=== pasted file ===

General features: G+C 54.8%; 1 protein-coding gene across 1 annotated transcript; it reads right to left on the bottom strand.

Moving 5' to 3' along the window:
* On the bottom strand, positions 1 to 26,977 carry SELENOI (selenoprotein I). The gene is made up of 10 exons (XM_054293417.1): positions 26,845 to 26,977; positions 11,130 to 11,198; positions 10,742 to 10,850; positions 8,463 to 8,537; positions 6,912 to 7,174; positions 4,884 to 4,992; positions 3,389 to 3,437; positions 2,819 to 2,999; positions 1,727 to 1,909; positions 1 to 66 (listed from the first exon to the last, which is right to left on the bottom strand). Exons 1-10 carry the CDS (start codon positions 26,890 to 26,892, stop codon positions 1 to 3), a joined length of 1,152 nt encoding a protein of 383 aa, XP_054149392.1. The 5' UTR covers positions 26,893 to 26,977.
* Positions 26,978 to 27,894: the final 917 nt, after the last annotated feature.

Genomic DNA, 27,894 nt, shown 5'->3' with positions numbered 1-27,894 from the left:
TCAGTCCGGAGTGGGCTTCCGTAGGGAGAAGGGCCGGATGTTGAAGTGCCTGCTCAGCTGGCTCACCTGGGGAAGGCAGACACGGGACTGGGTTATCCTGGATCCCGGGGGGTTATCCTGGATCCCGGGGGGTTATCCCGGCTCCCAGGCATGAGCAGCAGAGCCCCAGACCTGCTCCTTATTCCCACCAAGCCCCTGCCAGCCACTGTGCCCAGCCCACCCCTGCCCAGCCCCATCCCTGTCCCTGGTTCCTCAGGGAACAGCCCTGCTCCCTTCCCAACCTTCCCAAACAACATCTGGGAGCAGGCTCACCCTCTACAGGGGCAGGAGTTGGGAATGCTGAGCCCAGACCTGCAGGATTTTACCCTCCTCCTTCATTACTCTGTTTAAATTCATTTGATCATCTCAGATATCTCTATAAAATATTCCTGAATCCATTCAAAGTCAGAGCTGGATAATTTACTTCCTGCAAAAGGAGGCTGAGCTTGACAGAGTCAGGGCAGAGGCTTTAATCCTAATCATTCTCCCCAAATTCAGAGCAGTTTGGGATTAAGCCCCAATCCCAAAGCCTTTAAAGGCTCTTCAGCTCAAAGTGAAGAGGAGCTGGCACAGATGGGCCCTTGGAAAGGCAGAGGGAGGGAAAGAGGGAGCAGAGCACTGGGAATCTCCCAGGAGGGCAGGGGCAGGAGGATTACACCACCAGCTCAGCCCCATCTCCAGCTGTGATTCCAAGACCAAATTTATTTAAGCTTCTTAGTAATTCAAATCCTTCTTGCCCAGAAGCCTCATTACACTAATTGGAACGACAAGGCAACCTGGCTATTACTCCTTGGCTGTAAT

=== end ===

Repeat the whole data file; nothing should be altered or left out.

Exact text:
General features: G+C 54.8%; 1 protein-coding gene across 1 annotated transcript; it reads right to left on the bottom strand.

Moving 5' to 3' along the window:
* On the bottom strand, positions 1 to 26,977 carry SELENOI (selenoprotein I). The gene is made up of 10 exons (XM_054293417.1): positions 26,845 to 26,977; positions 11,130 to 11,198; positions 10,742 to 10,850; positions 8,463 to 8,537; positions 6,912 to 7,174; positions 4,884 to 4,992; positions 3,389 to 3,437; positions 2,819 to 2,999; positions 1,727 to 1,909; positions 1 to 66 (listed from the first exon to the last, which is right to left on the bottom strand). Exons 1-10 carry the CDS (start codon positions 26,890 to 26,892, stop codon positions 1 to 3), a joined length of 1,152 nt encoding a protein of 383 aa, XP_054149392.1. The 5' UTR covers positions 26,893 to 26,977.
* Positions 26,978 to 27,894: the final 917 nt, after the last annotated feature.

Genomic DNA, 27,894 nt, shown 5'->3' with positions numbered 1-27,894 from the left:
TCAGTCCGGAGTGGGCTTCCGTAGGGAGAAGGGCCGGATGTTGAAGTGCCTGCTCAGCTGGCTCACCTGGGGAAGGCAGACACGGGACTGGGTTATCCTGGATCCCGGGGGGTTATCCTGGATCCCGGGGGGTTATCCCGGCTCCCAGGCATGAGCAGCAGAGCCCCAGACCTGCTCCTTATTCCCACCAAGCCCCTGCCAGCCACTGTGCCCAGCCCACCCCTGCCCAGCCCCATCCCTGTCCCTGGTTCCTCAGGGAACAGCCCTGCTCCCTTCCCAACCTTCCCAAACAACATCTGGGAGCAGGCTCACCCTCTACAGGGGCAGGAGTTGGGAATGCTGAGCCCAGACCTGCAGGATTTTACCCTCCTCCTTCATTACTCTGTTTAAATTCATTTGATCATCTCAGATATCTCTATAAAATATTCCTGAATCCATTCAAAGTCAGAGCTGGATAATTTACTTCCTGCAAAAGGAGGCTGAGCTTGACAGAGTCAGGGCAGAGGCTTTAATCCTAATCATTCTCCCCAAATTCAGAGCAGTTTGGGATTAAGCCCCAATCCCAAAGCCTTTAAAGGCTCTTCAGCTCAAAGTGAAGAGGAGCTGGCACAGATGGGCCCTTGGAAAGGCAGAGGGAGGGAAAGAGGGAGCAGAGCACTGGGAATCTCCCAGGAGGGCAGGGGCAGGAGGATTACACCACCAGCTCAGCCCCATCTCCAGCTGTGATTCCAAGACCAAATTTATTTAAGCTTCTTAGTAATTCAAATCCTTCTTGCCCAGAAGCCTCATTACACTAATTGGAACGACAAGGCAACCTGGCTATTACTCCTTGGCTGTAAT